Be sure to see all of these great works of art starting with the Lion Statues out front, The Red Armchair by Pablo Picasso, Georges Seurat's A Sunday Afternoon, and Chegall's America Windows. Some of the paintings may have been relocated, so don't hesitate to ask if you can't find a particular piece.

3. The Flamingo Sculpture - Corner of Dearborn and Adams. From the movie.
Not a lot more to see, snap a quick picture and let's keep it moving!

The North Shore - Wrigleyville, Winnetka, and Glencoe
Although you can take the Red Line up to Clark and Division and Wrigleyville, it is easiest to pick up a car now so you can easily continue further north up to Winnetka and Glencoe immediately afterwards. Here we'll see sites from Home Alone, Ferris Bueller's Day Off, and Sixteen Candles.

4. "Chez Quis" and Wrigley Field - 22 W. Schiller Street and 1060 W. Addison Street. From the movie.
Don't plan on stopping for lunch at Chez Quis, as this was always a private residence. Even if the Cubs aren't playing, it's worth a few minutes to stop and have a look around Wrigley Field.

5. The Home Alone House and Downtown Winnetka. 671 Lincoln Avenue, Winnetka and Corner of Chestnut and Elm, Winnetka
Recently sold for just over $1.5M, the iconic Home Alone house is one of the major tour highlights for me. You just can't resist taking a quick picture! Two minutes across the street is downtown Winnetka, which is the location of Mrs. Bueller's Real Estate Office, which is still there and a real life real estate office.

6. Glencoe Beach and Glencoe Union Church. Glencoe Beach at Park Avenue, Glencoe and 263 Park Ave, Glencoe
A worthy site in its own right, Glencoe Beach is the spot where Cameron went catatonic in Ferris Bueller's Day Off. Just up the street is Glencoe Union Church, where Sam and Jake had that first real moment in Sixteen Candles.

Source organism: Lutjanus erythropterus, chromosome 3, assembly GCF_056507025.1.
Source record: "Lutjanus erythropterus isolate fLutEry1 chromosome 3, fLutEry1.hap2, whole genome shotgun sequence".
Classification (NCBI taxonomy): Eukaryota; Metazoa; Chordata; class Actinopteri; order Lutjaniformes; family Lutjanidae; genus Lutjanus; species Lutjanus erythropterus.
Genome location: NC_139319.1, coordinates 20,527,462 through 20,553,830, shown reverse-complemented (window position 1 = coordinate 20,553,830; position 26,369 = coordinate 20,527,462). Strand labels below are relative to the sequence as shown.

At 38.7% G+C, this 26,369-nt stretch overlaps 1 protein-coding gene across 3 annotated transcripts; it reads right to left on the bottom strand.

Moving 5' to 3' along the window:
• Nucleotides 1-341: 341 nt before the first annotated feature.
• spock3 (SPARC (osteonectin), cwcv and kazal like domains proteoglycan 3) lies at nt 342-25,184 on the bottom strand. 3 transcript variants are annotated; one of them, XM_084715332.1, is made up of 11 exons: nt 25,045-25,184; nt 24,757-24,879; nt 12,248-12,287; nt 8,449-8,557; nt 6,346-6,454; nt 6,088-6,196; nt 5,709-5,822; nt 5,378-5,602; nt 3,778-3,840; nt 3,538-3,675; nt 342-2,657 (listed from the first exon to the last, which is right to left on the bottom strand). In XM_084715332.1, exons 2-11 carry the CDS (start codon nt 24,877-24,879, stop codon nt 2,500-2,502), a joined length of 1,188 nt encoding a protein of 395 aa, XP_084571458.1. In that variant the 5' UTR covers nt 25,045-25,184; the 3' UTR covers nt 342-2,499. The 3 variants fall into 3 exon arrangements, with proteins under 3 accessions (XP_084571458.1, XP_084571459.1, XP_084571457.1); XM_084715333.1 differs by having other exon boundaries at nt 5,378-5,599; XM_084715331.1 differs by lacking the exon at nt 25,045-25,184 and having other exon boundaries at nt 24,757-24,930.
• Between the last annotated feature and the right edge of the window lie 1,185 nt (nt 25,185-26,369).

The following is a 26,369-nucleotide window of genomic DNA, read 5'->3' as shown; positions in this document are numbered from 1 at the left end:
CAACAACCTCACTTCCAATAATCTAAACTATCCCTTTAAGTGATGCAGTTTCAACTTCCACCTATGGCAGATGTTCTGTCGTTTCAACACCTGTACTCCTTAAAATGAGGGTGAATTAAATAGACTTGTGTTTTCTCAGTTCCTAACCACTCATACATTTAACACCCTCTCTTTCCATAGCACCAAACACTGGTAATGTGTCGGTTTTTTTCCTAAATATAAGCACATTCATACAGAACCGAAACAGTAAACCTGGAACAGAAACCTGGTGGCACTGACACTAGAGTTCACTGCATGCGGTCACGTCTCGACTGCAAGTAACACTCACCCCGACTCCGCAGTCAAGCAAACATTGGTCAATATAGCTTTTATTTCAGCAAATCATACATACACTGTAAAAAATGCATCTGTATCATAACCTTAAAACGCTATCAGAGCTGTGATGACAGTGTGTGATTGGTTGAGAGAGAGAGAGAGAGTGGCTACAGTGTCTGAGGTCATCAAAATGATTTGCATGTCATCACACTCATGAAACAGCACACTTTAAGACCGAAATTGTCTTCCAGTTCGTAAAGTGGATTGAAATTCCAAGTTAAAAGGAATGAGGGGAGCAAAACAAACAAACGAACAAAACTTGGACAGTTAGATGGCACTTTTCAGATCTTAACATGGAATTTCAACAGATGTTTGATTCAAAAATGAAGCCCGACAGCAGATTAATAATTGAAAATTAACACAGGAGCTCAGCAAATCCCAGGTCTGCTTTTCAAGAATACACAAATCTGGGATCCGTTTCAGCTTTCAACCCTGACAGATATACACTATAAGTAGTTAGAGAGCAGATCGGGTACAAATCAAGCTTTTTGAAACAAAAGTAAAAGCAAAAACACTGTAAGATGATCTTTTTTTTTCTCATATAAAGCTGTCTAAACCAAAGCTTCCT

Shermer aka Northbrook
Our third and final area location is the fictitious Shermer which is based on Hughes' hometown of Northbrook, located in the northern suburbs of the city. Shermer is an actual road name used throughout Northbrook.

7. Formerly Main North High School 9511 Harrison Street, Des Plaines
Our first location from The Breakfast Club, Shermer High School was seen in the very beginning of the movie. Today it is a police station and looking eerily run down.

8. Glenbrook North High School 2300 Shermer Road, Northbrook
Two great scenes were shot at Gleenbrook North High School. The first is from Ferris Bueller's Day Off where

Mr. Rooney and Sloane are waiting for Ferris and Cameron as seen here which is actually the entrance to the Performing Arts Center. Further behind, is the football field from the final scene in The Breakfast Club fists high! The scorebox on the bleachers has been built up, but otherwise remains the same.

The next time you visit Chicago, looking for an alternative to the typical tourist attractions and love these classic films, the John Hughes Tour of Chicago is for you.

Cheryl Reynolds
College Girl to Working Girl